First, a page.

Seeing Allred (2018) Movie Script

[instrumental intro plays]
[Aldred] From Hollywood,
it's The Dinah Show!
[cheers and applause]
And now, a lady with her own ideas
about what a woman is,
here's Dinah!
[cheers and applause]
[instrumental intro plays]
Now there's a list of what one husband
would want from his wife,
or any husband should want from his wife,
when he came home from work.
For instance, one,
have the house presentable.
Be attired in a negligee.
Provide 20 minutes of silence before being
presented with the problems of the day.
Four, be attired in a negligee .
Five, have a meal prepared
within an hour.
And six, be attired in a negligee.
Gloria Allred, are you...
-Hi, Gloria.
-Hi, Dinah.
-Where you from?
-I'm an attorney in Los Angeles.
Ah, welcome.
How would you feel if your husband
presented you with a list like that?
Well, Dinah, I think we have a uterus
and a brain, and they both work,
and I think it's very insulting to women.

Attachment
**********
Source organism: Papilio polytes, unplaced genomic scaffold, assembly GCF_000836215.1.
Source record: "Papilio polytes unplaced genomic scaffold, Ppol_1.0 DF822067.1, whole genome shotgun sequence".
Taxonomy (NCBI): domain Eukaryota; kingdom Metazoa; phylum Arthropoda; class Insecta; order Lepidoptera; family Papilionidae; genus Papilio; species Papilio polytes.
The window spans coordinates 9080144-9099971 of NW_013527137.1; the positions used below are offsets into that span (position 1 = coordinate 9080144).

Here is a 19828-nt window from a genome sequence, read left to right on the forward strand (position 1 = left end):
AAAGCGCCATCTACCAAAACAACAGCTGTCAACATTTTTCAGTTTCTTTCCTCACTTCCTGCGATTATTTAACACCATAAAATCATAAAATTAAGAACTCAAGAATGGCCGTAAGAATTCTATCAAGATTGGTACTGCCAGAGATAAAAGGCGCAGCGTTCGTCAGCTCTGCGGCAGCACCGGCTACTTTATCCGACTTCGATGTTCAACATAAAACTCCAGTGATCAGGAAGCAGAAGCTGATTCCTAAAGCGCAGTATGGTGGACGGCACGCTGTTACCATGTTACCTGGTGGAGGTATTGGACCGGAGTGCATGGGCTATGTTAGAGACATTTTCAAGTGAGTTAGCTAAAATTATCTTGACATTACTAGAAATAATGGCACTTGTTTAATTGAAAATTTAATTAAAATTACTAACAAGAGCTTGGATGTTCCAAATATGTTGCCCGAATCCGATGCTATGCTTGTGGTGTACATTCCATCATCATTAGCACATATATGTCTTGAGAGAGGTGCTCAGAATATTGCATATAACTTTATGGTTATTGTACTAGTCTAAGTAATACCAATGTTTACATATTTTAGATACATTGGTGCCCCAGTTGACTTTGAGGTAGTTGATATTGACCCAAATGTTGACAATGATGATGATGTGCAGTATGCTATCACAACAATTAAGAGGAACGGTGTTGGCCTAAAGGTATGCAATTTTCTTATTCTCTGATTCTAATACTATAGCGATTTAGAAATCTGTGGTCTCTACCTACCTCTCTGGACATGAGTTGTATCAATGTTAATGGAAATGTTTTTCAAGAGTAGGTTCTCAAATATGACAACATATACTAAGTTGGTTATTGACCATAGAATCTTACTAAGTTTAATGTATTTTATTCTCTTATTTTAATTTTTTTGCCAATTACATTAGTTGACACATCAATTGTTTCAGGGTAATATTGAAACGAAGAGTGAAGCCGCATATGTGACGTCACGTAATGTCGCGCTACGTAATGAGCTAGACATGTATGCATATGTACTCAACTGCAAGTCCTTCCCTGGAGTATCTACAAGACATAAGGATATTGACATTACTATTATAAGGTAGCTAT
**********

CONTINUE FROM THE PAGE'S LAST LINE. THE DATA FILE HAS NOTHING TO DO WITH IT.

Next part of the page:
[cheers and applause]
Listen, I think you ought to be definite
about this.
Don't just tiptoe around it!
[blinds open]
[Allred] I live in a war zone everyday.
There is a war on women.
It's real.
It can be very ugly.
Women depend on me to be strong,
to be fearless,
and to assert and protect their rights.
[engine turns over]
And power only understands power.
["Sisters Are Doin' It For Themselves"
One woman strikes fear
into the hearts of powerful men,
from Herman Cain to Tiger Woods.
Now there was a time
[man 2] A feminist crusader...
[woman] Media hound...
[man 3] And a lightning rod
for controversy.
She is easily the most famous
women's rights attorney in the country.
Great woman
[woman] Her zeal has put her at the center
of countless cases.
[Allred] She did not ask Mr. Trump
to view his anatomy
to prove that he is a naturally born man.
[Trump] I think Gloria would be
very, very, very impressed with me.